To what option should a financial professional point clients who are in need of a conservative asset to temper their fixed income losses and complement their risk tolerance? As shown above, a fixed index annuity can protect against a market downturn and could provide interest earnings in rising interest rate and equity markets. The FIA may be appropriate for a portion of a portfolio’s core fixed income holdings.
Additional FIA benefits
In addition to growth potential, an FIA is a conservative financial instrument that:
- Offers a level of safety and certainty in a volatile marketplace. An FIA has a guarantee that protects against loss of principal due to market downturn. However, upside interest potential is typically limited to a pre-set cap or by a pre-set spread. Keep in mind that the guarantees of the annuity are backed by the claims-paying ability of the insurer.
- Is not directly affected by interest rate changes. Rising and falling interest rates have no immediate direct impact on an FIA utilizing an equity index allocation option.
- Provides tax-deferred interest. Tax deferral is a feature of all annuities.
- Can provide an income stream. The FIA can be a source of guaranteed retirement income when annuitized or purchased with an optional income rider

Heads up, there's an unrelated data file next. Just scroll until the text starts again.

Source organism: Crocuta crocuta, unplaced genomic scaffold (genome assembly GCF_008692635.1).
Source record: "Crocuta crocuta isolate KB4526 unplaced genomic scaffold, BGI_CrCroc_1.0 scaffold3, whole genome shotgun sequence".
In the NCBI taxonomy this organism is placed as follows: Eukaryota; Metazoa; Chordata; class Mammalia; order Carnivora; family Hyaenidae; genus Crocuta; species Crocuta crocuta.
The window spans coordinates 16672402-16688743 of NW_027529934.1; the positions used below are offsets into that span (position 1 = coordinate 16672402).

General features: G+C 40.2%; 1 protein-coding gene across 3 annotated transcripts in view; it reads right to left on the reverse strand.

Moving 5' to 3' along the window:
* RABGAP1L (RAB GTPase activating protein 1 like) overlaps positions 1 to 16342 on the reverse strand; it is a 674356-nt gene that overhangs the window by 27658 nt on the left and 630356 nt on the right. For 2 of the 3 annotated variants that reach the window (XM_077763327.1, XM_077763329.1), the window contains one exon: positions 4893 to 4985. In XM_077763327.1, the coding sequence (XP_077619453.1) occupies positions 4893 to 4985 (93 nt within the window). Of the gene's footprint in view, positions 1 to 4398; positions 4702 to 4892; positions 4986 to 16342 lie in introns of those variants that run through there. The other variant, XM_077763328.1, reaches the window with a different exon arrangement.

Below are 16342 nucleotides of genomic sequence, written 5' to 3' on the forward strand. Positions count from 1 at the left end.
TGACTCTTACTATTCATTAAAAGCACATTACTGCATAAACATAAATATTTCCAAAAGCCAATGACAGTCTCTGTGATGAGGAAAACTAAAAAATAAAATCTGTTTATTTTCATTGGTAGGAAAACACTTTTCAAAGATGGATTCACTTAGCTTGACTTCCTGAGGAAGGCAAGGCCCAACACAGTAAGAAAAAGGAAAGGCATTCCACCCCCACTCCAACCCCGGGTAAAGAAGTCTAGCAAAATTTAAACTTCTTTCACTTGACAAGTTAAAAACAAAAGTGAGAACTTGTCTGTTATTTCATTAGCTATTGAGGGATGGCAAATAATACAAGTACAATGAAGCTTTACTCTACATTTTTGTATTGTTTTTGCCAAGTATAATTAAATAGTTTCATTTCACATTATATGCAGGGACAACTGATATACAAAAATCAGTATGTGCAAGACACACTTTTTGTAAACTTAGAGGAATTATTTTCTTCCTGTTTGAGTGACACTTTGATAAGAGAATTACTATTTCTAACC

- Offers upside interest potential that may change annually. An FIA’s upside interest potential is typically linked to the performance of an external market index and subject to change on an annual basis.
- Has surrender periods of six to 10 years. Annuities are designed for retirement income and have surrender periods that vary by product. Partial access is typically available during the 6- to 10-year surrender period, but excess withdrawals can incur a penalty.
- A persistently rising interest rate environment could have significant negative impacts on performance of certain bond funds. Though not right for all, a fixed index annuity can offer a potential hedge against uncertainty for the right clients looking to protect a portion of their portfolios from rising interest rates.